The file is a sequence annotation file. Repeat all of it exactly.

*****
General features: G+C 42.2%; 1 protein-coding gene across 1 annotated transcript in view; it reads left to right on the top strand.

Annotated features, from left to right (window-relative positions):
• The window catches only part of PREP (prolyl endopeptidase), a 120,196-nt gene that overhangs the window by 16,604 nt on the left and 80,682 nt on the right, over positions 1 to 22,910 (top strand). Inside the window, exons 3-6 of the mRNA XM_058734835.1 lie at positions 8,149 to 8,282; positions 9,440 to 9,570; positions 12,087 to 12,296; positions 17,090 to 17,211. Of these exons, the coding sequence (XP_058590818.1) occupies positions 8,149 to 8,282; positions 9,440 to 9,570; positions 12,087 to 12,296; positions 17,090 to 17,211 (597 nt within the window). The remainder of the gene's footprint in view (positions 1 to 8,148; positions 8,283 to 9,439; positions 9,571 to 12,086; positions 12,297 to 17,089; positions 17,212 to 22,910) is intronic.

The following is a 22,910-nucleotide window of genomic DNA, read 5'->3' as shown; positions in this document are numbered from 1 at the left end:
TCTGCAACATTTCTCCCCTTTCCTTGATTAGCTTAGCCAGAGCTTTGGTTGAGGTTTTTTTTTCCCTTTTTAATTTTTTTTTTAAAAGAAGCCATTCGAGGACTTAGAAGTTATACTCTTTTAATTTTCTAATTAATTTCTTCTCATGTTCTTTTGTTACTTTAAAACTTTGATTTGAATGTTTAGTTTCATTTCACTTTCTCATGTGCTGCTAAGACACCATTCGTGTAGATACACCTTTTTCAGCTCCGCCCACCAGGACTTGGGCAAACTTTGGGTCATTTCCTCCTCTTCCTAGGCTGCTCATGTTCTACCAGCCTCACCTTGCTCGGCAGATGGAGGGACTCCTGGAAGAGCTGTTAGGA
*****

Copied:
General features: G+C 42.2%; 1 protein-coding gene across 1 annotated transcript in view; it reads left to right on the top strand.

Annotated features, from left to right (window-relative positions):
• The window catches only part of PREP (prolyl endopeptidase), a 120,196-nt gene that overhangs the window by 16,604 nt on the left and 80,682 nt on the right, over positions 1 to 22,910 (top strand). Inside the window, exons 3-6 of the mRNA XM_058734835.1 lie at positions 8,149 to 8,282; positions 9,440 to 9,570; positions 12,087 to 12,296; positions 17,090 to 17,211. Of these exons, the coding sequence (XP_058590818.1) occupies positions 8,149 to 8,282; positions 9,440 to 9,570; positions 12,087 to 12,296; positions 17,090 to 17,211 (597 nt within the window). The remainder of the gene's footprint in view (positions 1 to 8,148; positions 8,283 to 9,439; positions 9,571 to 12,086; positions 12,297 to 17,089; positions 17,212 to 22,910) is intronic.

The following is a 22,910-nucleotide window of genomic DNA, read 5'->3' as shown; positions in this document are numbered from 1 at the left end:
TCTGCAACATTTCTCCCCTTTCCTTGATTAGCTTAGCCAGAGCTTTGGTTGAGGTTTTTTTTTCCCTTTTTAATTTTTTTTTTAAAAGAAGCCATTCGAGGACTTAGAAGTTATACTCTTTTAATTTTCTAATTAATTTCTTCTCATGTTCTTTTGTTACTTTAAAACTTTGATTTGAATGTTTAGTTTCATTTCACTTTCTCATGTGCTGCTAAGACACCATTCGTGTAGATACACCTTTTTCAGCTCCGCCCACCAGGACTTGGGCAAACTTTGGGTCATTTCCTCCTCTTCCTAGGCTGCTCATGTTCTACCAGCCTCACCTTGCTCGGCAGATGGAGGGACTCCTGGAAGAGCTGTTAGGA